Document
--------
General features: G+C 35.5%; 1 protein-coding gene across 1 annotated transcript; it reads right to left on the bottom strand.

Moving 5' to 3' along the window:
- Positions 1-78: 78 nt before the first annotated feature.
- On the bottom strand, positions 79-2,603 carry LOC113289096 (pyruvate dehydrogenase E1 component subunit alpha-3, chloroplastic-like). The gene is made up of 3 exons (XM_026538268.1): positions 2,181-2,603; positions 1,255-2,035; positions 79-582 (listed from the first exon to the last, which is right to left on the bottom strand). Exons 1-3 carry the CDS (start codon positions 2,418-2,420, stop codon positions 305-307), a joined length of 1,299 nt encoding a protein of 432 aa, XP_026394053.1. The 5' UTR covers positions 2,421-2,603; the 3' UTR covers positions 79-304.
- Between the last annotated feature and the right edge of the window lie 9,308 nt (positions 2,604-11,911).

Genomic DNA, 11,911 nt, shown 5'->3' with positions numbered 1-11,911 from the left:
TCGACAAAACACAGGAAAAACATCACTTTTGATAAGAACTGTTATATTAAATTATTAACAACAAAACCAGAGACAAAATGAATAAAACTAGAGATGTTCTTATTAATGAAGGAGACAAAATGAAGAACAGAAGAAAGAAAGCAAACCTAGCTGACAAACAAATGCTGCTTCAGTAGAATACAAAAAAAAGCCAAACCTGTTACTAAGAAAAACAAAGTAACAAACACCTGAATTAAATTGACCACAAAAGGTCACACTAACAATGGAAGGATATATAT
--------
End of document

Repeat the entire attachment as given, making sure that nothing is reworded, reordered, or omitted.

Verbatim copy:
General features: G+C 35.5%; 1 protein-coding gene across 1 annotated transcript; it reads right to left on the bottom strand.

Moving 5' to 3' along the window:
- Positions 1-78: 78 nt before the first annotated feature.
- On the bottom strand, positions 79-2,603 carry LOC113289096 (pyruvate dehydrogenase E1 component subunit alpha-3, chloroplastic-like). The gene is made up of 3 exons (XM_026538268.1): positions 2,181-2,603; positions 1,255-2,035; positions 79-582 (listed from the first exon to the last, which is right to left on the bottom strand). Exons 1-3 carry the CDS (start codon positions 2,418-2,420, stop codon positions 305-307), a joined length of 1,299 nt encoding a protein of 432 aa, XP_026394053.1. The 5' UTR covers positions 2,421-2,603; the 3' UTR covers positions 79-304.
- Between the last annotated feature and the right edge of the window lie 9,308 nt (positions 2,604-11,911).

Genomic DNA, 11,911 nt, shown 5'->3' with positions numbered 1-11,911 from the left:
TCGACAAAACACAGGAAAAACATCACTTTTGATAAGAACTGTTATATTAAATTATTAACAACAAAACCAGAGACAAAATGAATAAAACTAGAGATGTTCTTATTAATGAAGGAGACAAAATGAAGAACAGAAGAAAGAAAGCAAACCTAGCTGACAAACAAATGCTGCTTCAGTAGAATACAAAAAAAAGCCAAACCTGTTACTAAGAAAAACAAAGTAACAAACACCTGAATTAAATTGACCACAAAAGGTCACACTAACAATGGAAGGATATATAT